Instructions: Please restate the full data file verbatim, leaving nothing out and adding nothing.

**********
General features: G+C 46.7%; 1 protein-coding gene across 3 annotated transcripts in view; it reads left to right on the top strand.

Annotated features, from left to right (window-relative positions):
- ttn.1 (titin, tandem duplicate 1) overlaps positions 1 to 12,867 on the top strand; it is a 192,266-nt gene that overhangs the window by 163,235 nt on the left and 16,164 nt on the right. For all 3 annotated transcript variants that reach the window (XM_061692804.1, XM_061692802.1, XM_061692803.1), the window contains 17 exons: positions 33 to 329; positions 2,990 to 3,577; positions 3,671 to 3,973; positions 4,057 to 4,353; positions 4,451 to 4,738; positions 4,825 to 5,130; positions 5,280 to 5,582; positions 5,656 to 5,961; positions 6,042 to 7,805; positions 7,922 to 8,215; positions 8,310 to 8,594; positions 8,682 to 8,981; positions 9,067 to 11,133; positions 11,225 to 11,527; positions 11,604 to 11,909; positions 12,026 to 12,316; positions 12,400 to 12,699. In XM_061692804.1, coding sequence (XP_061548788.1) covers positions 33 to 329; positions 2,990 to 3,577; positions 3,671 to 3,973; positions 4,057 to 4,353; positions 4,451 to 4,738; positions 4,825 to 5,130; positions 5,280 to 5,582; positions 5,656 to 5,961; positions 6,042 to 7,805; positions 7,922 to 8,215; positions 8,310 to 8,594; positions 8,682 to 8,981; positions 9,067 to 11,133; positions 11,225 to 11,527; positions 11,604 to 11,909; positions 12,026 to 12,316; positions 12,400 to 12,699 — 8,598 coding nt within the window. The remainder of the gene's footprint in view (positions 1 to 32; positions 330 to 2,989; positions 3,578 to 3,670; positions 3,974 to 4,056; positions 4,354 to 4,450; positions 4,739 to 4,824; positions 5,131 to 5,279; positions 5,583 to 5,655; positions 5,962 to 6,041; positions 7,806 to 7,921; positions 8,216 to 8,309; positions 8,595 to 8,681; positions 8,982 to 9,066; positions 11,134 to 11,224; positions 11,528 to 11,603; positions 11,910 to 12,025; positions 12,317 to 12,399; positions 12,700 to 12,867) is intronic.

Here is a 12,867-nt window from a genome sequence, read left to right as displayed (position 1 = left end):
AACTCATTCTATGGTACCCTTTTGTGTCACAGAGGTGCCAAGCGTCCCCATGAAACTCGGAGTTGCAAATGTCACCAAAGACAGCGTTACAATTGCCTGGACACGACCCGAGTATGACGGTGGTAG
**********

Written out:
General features: G+C 46.7%; 1 protein-coding gene across 3 annotated transcripts in view; it reads left to right on the top strand.

Annotated features, from left to right (window-relative positions):
- ttn.1 (titin, tandem duplicate 1) overlaps positions 1 to 12,867 on the top strand; it is a 192,266-nt gene that overhangs the window by 163,235 nt on the left and 16,164 nt on the right. For all 3 annotated transcript variants that reach the window (XM_061692804.1, XM_061692802.1, XM_061692803.1), the window contains 17 exons: positions 33 to 329; positions 2,990 to 3,577; positions 3,671 to 3,973; positions 4,057 to 4,353; positions 4,451 to 4,738; positions 4,825 to 5,130; positions 5,280 to 5,582; positions 5,656 to 5,961; positions 6,042 to 7,805; positions 7,922 to 8,215; positions 8,310 to 8,594; positions 8,682 to 8,981; positions 9,067 to 11,133; positions 11,225 to 11,527; positions 11,604 to 11,909; positions 12,026 to 12,316; positions 12,400 to 12,699. In XM_061692804.1, coding sequence (XP_061548788.1) covers positions 33 to 329; positions 2,990 to 3,577; positions 3,671 to 3,973; positions 4,057 to 4,353; positions 4,451 to 4,738; positions 4,825 to 5,130; positions 5,280 to 5,582; positions 5,656 to 5,961; positions 6,042 to 7,805; positions 7,922 to 8,215; positions 8,310 to 8,594; positions 8,682 to 8,981; positions 9,067 to 11,133; positions 11,225 to 11,527; positions 11,604 to 11,909; positions 12,026 to 12,316; positions 12,400 to 12,699 — 8,598 coding nt within the window. The remainder of the gene's footprint in view (positions 1 to 32; positions 330 to 2,989; positions 3,578 to 3,670; positions 3,974 to 4,056; positions 4,354 to 4,450; positions 4,739 to 4,824; positions 5,131 to 5,279; positions 5,583 to 5,655; positions 5,962 to 6,041; positions 7,806 to 7,921; positions 8,216 to 8,309; positions 8,595 to 8,681; positions 8,982 to 9,066; positions 11,134 to 11,224; positions 11,528 to 11,603; positions 11,910 to 12,025; positions 12,317 to 12,399; positions 12,700 to 12,867) is intronic.

Here is a 12,867-nt window from a genome sequence, read left to right as displayed (position 1 = left end):
AACTCATTCTATGGTACCCTTTTGTGTCACAGAGGTGCCAAGCGTCCCCATGAAACTCGGAGTTGCAAATGTCACCAAAGACAGCGTTACAATTGCCTGGACACGACCCGAGTATGACGGTGGTAG